‘He was taken by a bullet of hate’: Father of teenager shot by Indian police | islamophobia news

'He was taken by a bullet of hate': Father of teenager shot by Indian police |  islamophobia news
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Ranchi, India – As tens of thousands of parents in the eastern Indian state of Jharkhand celebrated their children’s success in the secondary school exam, there was deafening silence in the home of Parwez Alam and Nikhat Perween.

His only son, Mudassir Alam, had passed the state board exams with flying colors, securing 67 percent in the results announced on Wednesday.

But the 15-year-old was not home to celebrate with them.

Mudassir allegedly shot dead by police on June 10 during protests in the state capital, Ranchi, over derogatory comments made against the Prophet Muhammad and his wife Aisha by members of India’s ruling Bharatiya Janata Party (BJP).

As family and supporters gathered at her home, only the sobs of Nikhat and words of comfort from her husband Parwez, who makes a living selling fruit from a pushcart, could be heard in their rented one-bedroom home in Hindpiri, a densely populated city. Predominantly Muslim lower-middle class neighborhood behind the main Ranchi market.

“My wife and I hoped that one day our son would get a good education, which would improve our financial situation. But the bullet of hate took him away from us forever,” Parvez told Al Jazeera.

Almost a month ago, Nupur Sharma, now a suspended spokeswoman for the BJP, made offensive comments against the Prophet during a prime-time debate on one of India’s major news channels. Sharma’s comments were soon backed up by another BJP official, Naveen Kumar Jindal, who tweeted in support of her and made similar comments against Islam.

The comments sparked nationwide protests and triggered a diplomatic backlash against New Delhi after several Muslim-majority countries, mainly in the Arab world who generally enjoy close relations with India, summoned the Indian envoys and demanded an apology.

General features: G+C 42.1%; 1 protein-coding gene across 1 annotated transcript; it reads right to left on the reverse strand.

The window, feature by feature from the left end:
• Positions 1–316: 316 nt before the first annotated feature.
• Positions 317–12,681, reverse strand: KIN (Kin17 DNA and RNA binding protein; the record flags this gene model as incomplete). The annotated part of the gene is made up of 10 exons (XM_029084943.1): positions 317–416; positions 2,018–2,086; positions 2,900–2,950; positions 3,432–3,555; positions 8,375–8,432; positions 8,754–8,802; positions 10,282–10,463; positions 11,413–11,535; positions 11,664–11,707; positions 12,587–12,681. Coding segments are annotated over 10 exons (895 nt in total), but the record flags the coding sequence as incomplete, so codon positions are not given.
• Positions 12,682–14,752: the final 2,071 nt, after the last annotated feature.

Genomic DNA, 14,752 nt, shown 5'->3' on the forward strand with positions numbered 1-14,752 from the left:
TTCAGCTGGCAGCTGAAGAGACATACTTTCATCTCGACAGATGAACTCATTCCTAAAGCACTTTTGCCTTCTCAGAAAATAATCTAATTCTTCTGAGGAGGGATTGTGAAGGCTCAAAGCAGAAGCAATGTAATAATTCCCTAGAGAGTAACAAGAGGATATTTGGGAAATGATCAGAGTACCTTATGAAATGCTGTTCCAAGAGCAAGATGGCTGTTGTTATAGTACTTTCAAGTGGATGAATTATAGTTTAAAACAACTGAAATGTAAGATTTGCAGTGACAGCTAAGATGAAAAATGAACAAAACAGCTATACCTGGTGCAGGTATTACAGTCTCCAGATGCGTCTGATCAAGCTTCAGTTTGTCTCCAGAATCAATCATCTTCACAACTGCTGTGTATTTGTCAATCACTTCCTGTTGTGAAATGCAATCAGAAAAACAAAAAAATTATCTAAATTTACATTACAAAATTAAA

In neighboring Bangladesh and Pakistan, thousands take to the streets, demanding that Muslim nations boycott Indian products and cut ties with India. The United States condemned the comments too.

The BJP, in damage control mode, suspended Sharma and expelled Jindal, issuing a rare statement saying it “strongly denounces insults from any religious personalities” and asking its spokespeople to be “extremely cautious” on religious matters. in television debates.

But the measures failed to advertise to Muslims, who had already been fighting relentless hate speech and attacks by BJP leaders and Hindu supremacist groups allied with the right-wing party since Prime Minister Narendra Modi came to power in 2014.

On June 10, thousands of Muslims demonstrated in several cities after Friday congregational prayers, demanding the arrest of the two BJP leaders for their Islamophobic comments.

A similar protest was held that day in Hindpiri.

While police say protesters threw stones at them, area residents say police fired on protesters without warning, killing Mudassir and 24-year-old Sahil Ansari on the spot.

Dozens of protesters were injured, some seriously, including 19-year-old Afsar Alam, who was shot six times by police. Alam is still in a hospital, and since the police have a case against him, they will send him to jail once he recovers.

How is it that we are the ones who receive the bullets, the blows and also those who go to jail?

by Sarfaraz Alam, father of teenager shot by police

‘I saw it collapse’